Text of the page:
• DIY like a pro! Shop from over 1,000,000 Repair Manuals at eManualOnline.com! As low as $14.99 per manual. Shop now.


      DIY like a pro! Shop from over 1,000,000 Repair Manuals at eManualOnline.com! As low as $14.99 per manual. Shop now.


      DIY like a pro! Shop from over 1,000,000 Repair Manuals at eManualOnline.com! As low as $14.99 per manual. Shop now.

    • By Counterman
      Advance Auto Parts announced it has opened 22 new stores in the Los Angeles market as part of the company’s broader strategic expansion into the Western United States. 
      In spring 2021, Advance announced its plan to expand into California by leasing 109 Pep Boys stores and converting them to Advance stores, more than half of which are in the Los Angeles area. 
      “We estimate that 70% of our customers in Los Angeles fit the profile of the classic do-it-yourselfer. Pairing that with the more than 7.6 million registered vehicles in Los Angeles’ unique car culture, this is a tremendous opportunity for Advance to bring care and speed to motorists through expert advice and best-in-class products and services,” said Tom Greco, president and chief executive officer of Advance. “Our timing couldn’t be better as the average vehicle age increases while used car and gasoline prices are rising, resulting in greater demand for vehicle maintenance.”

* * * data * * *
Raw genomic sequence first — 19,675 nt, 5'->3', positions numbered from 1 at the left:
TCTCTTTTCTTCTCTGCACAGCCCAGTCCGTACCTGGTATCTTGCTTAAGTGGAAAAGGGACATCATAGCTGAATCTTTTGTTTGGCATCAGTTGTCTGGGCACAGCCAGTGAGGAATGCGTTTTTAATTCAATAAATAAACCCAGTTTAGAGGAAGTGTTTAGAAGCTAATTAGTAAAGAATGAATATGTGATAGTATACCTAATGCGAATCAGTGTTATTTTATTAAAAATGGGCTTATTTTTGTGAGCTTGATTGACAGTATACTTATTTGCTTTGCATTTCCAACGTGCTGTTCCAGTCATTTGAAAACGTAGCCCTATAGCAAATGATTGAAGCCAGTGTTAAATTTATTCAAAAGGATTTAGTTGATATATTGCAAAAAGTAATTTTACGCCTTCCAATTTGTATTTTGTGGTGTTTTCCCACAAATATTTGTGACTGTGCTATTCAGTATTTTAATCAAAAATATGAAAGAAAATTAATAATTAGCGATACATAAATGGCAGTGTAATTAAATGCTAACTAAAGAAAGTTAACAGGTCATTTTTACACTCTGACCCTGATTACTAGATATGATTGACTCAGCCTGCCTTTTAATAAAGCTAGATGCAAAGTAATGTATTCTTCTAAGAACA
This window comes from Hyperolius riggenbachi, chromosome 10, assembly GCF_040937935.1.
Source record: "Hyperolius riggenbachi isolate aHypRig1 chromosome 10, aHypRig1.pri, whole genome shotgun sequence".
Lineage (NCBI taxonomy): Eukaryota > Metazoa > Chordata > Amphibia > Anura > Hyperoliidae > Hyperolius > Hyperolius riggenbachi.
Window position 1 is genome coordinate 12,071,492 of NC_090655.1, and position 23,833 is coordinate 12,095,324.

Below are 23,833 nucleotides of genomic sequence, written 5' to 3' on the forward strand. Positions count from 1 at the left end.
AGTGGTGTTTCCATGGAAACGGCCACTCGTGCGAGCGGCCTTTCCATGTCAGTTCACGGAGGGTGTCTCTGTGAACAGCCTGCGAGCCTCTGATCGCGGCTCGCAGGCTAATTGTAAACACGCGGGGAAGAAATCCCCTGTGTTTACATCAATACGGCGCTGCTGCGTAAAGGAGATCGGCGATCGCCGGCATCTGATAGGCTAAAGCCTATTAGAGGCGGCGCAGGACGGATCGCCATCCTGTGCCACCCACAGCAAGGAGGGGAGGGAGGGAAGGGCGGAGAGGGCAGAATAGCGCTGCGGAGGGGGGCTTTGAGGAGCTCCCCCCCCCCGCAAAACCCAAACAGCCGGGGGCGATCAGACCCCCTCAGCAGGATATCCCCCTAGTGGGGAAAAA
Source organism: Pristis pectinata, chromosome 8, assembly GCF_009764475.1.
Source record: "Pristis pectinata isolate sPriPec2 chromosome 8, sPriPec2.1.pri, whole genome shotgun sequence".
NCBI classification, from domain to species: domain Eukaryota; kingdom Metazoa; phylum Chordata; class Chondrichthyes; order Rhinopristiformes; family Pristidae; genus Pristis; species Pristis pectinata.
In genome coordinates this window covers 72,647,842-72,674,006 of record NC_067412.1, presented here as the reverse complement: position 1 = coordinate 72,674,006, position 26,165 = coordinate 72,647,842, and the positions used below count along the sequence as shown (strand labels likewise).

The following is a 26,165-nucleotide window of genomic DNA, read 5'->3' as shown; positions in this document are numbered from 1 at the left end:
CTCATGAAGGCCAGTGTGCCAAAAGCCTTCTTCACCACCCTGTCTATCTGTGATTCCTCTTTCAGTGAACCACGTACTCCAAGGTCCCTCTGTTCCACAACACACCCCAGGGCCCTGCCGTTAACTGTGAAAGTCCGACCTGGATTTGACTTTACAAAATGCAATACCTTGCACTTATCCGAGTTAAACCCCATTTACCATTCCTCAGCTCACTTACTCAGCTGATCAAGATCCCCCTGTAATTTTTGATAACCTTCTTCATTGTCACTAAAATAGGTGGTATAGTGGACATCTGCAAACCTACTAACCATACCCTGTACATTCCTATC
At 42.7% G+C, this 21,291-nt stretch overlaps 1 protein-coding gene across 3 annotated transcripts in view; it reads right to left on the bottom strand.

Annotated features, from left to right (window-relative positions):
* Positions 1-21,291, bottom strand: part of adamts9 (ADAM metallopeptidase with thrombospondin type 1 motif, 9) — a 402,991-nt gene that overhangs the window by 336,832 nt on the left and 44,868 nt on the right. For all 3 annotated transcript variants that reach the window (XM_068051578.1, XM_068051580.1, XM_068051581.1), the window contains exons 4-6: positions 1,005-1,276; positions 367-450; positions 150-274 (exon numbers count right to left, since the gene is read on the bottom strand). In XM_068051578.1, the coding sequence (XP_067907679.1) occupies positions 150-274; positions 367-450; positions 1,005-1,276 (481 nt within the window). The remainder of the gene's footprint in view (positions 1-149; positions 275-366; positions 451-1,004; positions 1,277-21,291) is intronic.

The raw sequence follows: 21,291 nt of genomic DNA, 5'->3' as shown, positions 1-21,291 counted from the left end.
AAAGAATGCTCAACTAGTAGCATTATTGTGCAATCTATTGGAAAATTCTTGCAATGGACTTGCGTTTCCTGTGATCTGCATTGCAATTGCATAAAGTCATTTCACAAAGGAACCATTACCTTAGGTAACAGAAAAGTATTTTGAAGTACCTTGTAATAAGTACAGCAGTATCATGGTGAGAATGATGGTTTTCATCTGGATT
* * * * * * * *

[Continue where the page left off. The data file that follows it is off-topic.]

Vehicle owners in Los Angeles and other parts of the West will gain access to everything Advance stores offer, such as free curbside and in-store pickup within 30 minutes of ordering online, as well as some of the most trusted automotive brands in the world, including DieHard, the company noted. In response to the emerging popularity of hybrid and electric cars, Advance last month introduced the DieHard EV battery – the first-to-market 12-volt battery designed specifically for hybrid and electric vehicles and sold exclusively at Advance.
      Advance also will support local communities and professional technicians across California by employing approximately 1,850 team members in the state when all 109 stores are converted, including staffing the company’s newly opened 45,000-square-foot “super hub” flagship location, centrally located off the 10 and 110 freeways in the Pico Union neighborhood near downtown Los Angeles. 
      With a growing need to service the approximately 14 million registered vehicles in California, including an increased number of electric and hybrid vehicles, Advance also brings the ability for professional repair partners to expand their technical knowledge with virtual and in-person training opportunities, available through Carquest Technical Institute and Worldpac Training Institute, which are developed and taught by factory-trained instructors and available to automotive technicians nationwide, Advance noted.